Yeah, it hurt. If we were wealthier we could’ve afforded a local anesthetic, but those drugs are so expensive. Don’t blame us; blame the tiny percentage of people in the world sitting on most of the world’s wealth. I couldn’t sit comfortably for a week and it wasn’t until my fifth period that I saw that much blood oozing from between my legs again. But I made it through. Anne Frank died with her clitoris so I was already one step ahead. I moved on to the next step in my plan.
Rape. Anne Frank was never raped, or at least it was never recorded. But I couldn’t discount the possibility that evidence of her rape would be uncovered in the future. That would be her style. I could just hear her: Oh, were you raped, Aisha? So was I, but I was raped by a Nazi. I knew I could easily get ahead here because I had the element of surprise. I considered many options, several too disturbing to mention, but I finally settled on gang-rape. I wasn’t going to be raped by just one person, nor by two, but by three people. Eat your heart out, Anne Frank.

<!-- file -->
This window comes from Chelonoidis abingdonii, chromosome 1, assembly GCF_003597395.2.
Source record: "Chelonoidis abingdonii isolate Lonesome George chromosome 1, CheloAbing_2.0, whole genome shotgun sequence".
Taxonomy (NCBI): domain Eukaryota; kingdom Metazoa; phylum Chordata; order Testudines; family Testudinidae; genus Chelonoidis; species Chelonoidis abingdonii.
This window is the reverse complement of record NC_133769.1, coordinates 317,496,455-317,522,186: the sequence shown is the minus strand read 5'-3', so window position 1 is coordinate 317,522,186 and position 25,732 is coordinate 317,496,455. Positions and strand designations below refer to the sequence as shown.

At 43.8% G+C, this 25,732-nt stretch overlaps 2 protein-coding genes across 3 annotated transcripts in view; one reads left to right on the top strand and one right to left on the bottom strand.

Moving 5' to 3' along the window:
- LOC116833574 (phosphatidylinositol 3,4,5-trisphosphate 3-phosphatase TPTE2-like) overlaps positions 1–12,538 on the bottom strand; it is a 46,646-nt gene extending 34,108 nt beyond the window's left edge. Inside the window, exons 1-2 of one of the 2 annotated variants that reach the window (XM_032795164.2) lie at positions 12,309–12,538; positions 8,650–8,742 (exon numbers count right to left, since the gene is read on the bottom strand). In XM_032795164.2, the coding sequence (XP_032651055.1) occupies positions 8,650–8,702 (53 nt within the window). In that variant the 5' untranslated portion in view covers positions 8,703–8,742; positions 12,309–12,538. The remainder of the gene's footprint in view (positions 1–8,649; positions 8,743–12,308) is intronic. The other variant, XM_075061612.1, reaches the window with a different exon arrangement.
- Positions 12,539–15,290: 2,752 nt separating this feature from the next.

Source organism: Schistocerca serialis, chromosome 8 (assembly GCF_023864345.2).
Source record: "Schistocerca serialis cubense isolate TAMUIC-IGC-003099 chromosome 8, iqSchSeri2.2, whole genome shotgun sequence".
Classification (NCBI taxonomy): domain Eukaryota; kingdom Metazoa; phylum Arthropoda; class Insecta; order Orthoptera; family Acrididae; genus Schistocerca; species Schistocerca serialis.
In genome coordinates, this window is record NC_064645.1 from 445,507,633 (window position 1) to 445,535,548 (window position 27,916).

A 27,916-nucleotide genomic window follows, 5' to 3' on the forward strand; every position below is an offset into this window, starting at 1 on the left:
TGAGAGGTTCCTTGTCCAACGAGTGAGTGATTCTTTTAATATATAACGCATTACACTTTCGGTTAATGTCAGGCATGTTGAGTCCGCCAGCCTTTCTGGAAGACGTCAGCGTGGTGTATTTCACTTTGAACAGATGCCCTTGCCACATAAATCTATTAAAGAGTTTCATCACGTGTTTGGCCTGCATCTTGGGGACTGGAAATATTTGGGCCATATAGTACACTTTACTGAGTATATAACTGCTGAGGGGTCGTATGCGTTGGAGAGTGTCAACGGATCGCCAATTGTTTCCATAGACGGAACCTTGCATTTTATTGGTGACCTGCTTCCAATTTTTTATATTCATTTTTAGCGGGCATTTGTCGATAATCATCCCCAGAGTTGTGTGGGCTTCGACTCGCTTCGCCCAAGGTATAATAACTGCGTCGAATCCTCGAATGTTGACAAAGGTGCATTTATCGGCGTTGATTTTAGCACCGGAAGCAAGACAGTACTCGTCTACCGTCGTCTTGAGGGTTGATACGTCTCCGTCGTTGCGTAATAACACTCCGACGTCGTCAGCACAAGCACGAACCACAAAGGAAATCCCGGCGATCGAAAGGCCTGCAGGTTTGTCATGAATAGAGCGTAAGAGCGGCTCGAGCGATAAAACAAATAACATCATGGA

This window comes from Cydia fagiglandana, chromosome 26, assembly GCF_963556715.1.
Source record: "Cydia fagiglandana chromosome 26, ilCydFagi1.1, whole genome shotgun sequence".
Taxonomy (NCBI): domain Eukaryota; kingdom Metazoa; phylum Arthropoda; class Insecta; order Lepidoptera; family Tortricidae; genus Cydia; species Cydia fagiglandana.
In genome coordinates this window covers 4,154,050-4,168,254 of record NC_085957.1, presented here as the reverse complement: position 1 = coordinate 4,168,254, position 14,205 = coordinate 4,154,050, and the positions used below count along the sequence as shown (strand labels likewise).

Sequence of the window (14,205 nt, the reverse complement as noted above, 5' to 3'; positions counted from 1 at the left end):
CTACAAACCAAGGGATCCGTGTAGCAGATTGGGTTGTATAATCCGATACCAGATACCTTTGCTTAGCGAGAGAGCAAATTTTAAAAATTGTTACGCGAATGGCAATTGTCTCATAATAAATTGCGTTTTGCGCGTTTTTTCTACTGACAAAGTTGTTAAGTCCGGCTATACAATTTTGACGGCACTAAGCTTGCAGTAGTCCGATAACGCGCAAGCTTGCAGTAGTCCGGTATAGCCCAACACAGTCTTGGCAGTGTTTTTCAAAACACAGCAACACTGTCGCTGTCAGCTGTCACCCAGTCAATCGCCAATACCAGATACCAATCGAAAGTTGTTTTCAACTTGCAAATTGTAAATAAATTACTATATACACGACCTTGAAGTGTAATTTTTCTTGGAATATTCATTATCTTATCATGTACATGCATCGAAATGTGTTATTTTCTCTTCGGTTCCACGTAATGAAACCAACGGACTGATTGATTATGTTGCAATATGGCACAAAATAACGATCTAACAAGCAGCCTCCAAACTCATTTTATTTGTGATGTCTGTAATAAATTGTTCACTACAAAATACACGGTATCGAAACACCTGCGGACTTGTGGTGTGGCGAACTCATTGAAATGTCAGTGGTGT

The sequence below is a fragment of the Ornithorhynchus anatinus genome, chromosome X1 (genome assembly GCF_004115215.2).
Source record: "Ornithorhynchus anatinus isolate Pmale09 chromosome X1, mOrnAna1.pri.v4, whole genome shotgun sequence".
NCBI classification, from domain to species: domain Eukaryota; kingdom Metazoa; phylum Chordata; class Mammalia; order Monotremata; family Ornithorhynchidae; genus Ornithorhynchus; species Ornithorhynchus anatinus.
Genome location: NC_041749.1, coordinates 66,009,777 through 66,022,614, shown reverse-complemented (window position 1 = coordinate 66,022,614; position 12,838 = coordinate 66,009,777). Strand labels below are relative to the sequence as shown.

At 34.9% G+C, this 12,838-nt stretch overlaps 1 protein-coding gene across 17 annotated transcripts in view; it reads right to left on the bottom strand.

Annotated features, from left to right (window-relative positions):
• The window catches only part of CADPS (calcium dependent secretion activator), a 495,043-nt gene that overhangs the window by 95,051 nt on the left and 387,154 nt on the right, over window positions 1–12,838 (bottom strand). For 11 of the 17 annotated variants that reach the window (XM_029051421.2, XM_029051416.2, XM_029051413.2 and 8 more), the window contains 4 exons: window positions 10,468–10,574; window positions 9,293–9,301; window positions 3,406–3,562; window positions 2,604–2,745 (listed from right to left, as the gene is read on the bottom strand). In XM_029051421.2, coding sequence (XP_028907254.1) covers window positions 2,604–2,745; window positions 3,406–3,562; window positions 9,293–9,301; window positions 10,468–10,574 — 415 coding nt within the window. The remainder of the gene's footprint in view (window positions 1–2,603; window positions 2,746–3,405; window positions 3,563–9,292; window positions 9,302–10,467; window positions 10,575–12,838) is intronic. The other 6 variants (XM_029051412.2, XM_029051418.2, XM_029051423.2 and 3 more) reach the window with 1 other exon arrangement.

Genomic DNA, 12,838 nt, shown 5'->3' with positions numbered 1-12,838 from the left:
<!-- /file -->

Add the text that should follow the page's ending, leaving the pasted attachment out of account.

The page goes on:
It’s not as easy to get raped as you might imagine. You’ve gotta be persistent. You can approach the toughest-looking trio of guys you can find late at night, lift your skirt just a bit, and ask, Is anyone inclined to rape me? Use your sexiest voice and you’ll probably still get nothing but a slap in the face and an order to go home to your mommy. I think it was tougher for me because I was only thirteen when I got my raping. Most guys frown on raping girls in their early teens. Fortunately, I was able to find three men who didn’t.
Now rape by moonlight with a polite and handsome stranger isn’t necessarily the end of the world. I wouldn’t wish rape on anyone, having been there. But if you ever plan on getting raped, heed my advice: go with just one person, preferably a handsome and polite stranger, and take your rape in a grassy meadow under moonlight. I got raped in a dirty alleyway by three soldiers on a night lit by nothing but the occasional glow of their cigarettes. The cobblestones left bruises on my lower back. Don’t do it that way. Seriously, it takes all the fun out of the experience.